Renovation Revolution

Rising property values, convenience, and top-notch schools have made over-the-mountain communities hotbeds of home renovation.

By Barry Wise Smith

renovation-revolution-1Rising property values, convenience, and top-notch schools have made over-the-mountain communities hotbeds of home renovation.

Drive down almost any street in Homewood or Crestline, and you’ll see a home renovation project under way. Builder signs and industrial dumpsters have become commonplace landscape elements in many over-the-mountain front yards. Driven by low lending rates, quality schools, convenient locations, and popular television shows such as Extreme Makeover: Home Edition and HGTV’s Generation Renovation, people are choosing to stay in their homes and renovate rather than buy new homes and  move.

Double Vision

Growing up in Vestavia Hills, Nina Haas Daniels loved the panoramic views from her parents’ home. When she married and started a family, she approached her parents’ longtime next-door neighbors and told them she was interested in buying the house- if they ever decided to sell. When the neighbors eventually decided to downsize, Nina and her husband David jumped at the chance to own the home. “We bought the house because we loved the views,” Nina says.

renovation-revolution-2After living in the house for almost a year, Nina realized some changes were necessary to accommodate her family of five, including three young daughters. Nina enlisted architect Debbie Simmons and builders David and William Siegel of Twin Construction to develop and execute a plan to renovate the home. “Since I was a little girl I’ve loved older houses,” Nina says. “There’s something fun about redoing something.”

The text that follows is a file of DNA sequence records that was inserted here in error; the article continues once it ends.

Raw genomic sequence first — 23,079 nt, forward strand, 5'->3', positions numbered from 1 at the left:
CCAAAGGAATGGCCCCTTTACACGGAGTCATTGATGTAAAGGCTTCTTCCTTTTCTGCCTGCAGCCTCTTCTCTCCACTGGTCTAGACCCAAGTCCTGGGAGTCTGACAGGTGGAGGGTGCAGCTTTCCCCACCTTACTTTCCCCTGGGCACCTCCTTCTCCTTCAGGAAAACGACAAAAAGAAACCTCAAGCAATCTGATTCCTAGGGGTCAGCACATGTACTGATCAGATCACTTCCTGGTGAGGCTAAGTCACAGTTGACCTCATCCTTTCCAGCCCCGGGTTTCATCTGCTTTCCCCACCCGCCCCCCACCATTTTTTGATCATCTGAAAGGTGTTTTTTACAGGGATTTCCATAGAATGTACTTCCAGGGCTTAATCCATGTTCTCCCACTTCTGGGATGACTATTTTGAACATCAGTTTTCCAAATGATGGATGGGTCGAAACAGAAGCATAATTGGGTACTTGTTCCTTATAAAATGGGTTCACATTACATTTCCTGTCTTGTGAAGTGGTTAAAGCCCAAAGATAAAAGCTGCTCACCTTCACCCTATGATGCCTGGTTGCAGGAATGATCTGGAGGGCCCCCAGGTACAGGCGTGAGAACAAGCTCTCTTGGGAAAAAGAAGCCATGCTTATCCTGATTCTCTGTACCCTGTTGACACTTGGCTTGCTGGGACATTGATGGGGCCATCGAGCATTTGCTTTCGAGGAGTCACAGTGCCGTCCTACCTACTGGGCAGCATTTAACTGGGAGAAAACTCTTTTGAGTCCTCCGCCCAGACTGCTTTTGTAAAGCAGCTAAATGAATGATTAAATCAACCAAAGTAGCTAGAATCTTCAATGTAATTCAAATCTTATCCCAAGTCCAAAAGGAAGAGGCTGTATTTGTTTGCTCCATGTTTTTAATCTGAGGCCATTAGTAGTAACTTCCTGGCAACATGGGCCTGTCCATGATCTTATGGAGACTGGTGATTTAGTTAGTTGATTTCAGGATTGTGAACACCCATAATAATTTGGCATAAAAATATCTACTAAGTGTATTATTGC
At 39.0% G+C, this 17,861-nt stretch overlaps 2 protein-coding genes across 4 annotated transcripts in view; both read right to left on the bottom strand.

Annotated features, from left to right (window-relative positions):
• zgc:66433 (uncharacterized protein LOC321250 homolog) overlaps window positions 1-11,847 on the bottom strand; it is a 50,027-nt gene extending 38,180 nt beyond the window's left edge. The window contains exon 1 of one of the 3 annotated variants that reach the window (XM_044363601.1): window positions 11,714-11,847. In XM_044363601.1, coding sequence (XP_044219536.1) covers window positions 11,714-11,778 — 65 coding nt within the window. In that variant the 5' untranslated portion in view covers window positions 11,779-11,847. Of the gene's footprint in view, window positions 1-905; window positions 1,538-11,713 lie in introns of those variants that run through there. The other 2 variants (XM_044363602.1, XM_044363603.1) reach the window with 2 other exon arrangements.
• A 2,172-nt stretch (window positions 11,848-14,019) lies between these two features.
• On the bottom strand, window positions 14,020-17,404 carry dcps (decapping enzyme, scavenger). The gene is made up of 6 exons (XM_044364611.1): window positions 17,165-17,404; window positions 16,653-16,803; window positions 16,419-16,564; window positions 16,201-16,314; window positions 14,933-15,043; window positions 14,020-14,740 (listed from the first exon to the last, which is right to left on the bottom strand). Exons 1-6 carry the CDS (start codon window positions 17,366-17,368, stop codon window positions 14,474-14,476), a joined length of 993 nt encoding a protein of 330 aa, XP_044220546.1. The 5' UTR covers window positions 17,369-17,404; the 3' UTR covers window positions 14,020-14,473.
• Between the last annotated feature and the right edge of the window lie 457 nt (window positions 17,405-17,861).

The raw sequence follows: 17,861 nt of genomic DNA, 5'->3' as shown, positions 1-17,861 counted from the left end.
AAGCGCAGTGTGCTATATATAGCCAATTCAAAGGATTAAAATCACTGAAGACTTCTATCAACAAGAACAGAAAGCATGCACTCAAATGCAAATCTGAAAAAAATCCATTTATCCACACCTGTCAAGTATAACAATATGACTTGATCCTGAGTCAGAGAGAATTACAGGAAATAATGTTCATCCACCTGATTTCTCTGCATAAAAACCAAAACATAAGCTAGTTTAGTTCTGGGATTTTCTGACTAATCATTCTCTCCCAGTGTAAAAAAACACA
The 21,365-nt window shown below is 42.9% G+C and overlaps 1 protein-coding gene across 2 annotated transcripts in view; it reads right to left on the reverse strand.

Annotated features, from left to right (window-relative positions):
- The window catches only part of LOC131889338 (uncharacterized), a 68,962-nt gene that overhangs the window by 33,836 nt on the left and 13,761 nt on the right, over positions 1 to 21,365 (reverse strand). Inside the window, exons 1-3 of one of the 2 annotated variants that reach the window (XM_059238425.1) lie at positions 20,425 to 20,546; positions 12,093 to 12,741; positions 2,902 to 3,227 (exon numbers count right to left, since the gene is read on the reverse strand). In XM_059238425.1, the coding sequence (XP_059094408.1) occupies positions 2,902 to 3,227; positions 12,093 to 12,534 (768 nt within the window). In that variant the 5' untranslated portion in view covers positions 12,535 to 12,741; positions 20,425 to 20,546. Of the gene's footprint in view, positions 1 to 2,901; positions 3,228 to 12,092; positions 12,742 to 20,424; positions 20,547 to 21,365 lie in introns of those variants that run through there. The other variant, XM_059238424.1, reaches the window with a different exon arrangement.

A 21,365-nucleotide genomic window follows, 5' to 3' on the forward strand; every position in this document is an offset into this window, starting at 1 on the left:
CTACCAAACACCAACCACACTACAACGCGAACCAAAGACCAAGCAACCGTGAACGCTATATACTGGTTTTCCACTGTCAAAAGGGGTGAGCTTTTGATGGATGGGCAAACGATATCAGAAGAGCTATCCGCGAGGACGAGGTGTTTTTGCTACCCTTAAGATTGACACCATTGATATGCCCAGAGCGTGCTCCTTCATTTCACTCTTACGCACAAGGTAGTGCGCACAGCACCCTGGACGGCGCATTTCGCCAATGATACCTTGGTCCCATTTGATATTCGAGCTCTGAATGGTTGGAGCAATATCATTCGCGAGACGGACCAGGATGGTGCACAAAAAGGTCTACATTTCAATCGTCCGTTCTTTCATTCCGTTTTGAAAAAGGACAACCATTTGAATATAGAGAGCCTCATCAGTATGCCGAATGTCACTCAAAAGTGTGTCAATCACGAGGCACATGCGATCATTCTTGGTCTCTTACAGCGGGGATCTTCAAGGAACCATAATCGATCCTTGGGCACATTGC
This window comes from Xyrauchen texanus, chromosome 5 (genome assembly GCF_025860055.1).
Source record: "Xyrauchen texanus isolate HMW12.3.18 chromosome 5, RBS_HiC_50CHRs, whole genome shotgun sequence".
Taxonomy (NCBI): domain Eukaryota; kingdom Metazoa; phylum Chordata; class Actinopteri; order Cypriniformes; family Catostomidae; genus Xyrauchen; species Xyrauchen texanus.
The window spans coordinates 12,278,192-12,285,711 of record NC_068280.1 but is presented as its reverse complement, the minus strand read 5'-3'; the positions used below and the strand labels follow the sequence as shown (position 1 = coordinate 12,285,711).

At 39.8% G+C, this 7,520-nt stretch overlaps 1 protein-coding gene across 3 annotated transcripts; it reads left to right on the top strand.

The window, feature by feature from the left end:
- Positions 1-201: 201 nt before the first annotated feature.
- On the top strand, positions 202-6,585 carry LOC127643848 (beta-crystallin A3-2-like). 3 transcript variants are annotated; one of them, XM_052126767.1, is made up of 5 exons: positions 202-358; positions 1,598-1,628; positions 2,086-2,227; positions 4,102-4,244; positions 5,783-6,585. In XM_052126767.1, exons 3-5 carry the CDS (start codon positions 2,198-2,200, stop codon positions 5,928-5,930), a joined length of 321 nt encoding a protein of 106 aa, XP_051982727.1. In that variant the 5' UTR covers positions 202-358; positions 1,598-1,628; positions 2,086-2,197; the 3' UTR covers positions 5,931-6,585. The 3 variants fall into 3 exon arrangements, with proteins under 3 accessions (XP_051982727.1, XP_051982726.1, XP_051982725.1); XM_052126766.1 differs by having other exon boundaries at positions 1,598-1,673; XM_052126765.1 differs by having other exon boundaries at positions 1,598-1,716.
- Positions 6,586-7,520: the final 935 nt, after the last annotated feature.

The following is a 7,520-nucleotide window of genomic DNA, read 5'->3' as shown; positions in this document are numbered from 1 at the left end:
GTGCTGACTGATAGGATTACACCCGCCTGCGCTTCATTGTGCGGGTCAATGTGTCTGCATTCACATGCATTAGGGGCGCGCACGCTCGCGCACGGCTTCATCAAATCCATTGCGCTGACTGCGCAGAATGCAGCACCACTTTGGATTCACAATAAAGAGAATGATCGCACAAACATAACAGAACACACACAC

By August 2003 the plans were ready, and the renovation began. The first, and most outwardly visible change, was raising the existing roofline to give the house more presence from the street. By Nina’s request, and for cost-saving reasons, the roof was not completely removed.

Inside, Twin reconfigured the main living space to maximize the spectacular views from the rear of the house. They removed a large stone fireplace from the back wall of the family room and replaced it with floor-to-ceiling windows that revealed scenic vistas and flooded the room with natural light. In the kitchen, several walls were removed to create a large open area with an abundance of cabinets and counter space. A 10-foot-long center island provides additional storage and casual seating for guests.

The master bedroom and bathroom were redesigned, and a formal living room was converted into a bedroom and bathroom for one of the Daniels’ three daughters. A largely unfinished basement was given gleaming hardwood floors and finished to include an extra bedroom and bathroom, a study, a spacious playroom, and a large living area that features a pool table and copper counter wet bar. The Daniels are thrilled with the results. “We absolutely love it,” Nina says.

renovation-revolution-3The Siegels, identical twin brothers who started their company three years ago, have seen a surge in large renovation projects and in their business. They attribute the trend to “growth in Birmingham and people wanting to be close to downtown.”

The brothers, who both live in Homewood and do a majority of their work there, decided when they started to “find a niche market where we can continue to work our whole lives, build those relationships, live in the area, and see people in the grocery store and say hello,” says William. David agrees, “We make sure to treat every homeowner like our neighbor.”

The philosophy has worked as the business started by David-he was joined a year later by William- has grown almost exclusively through word-of-mouth from happy homeowners. White the brothers handle different job responsibilities- William does accounting, estimates, invoices, and bookkeeping while David covers on-site project management- they both enjoy the work. “We bring excitement to our work,” says William. “We really love what we’re doing.”

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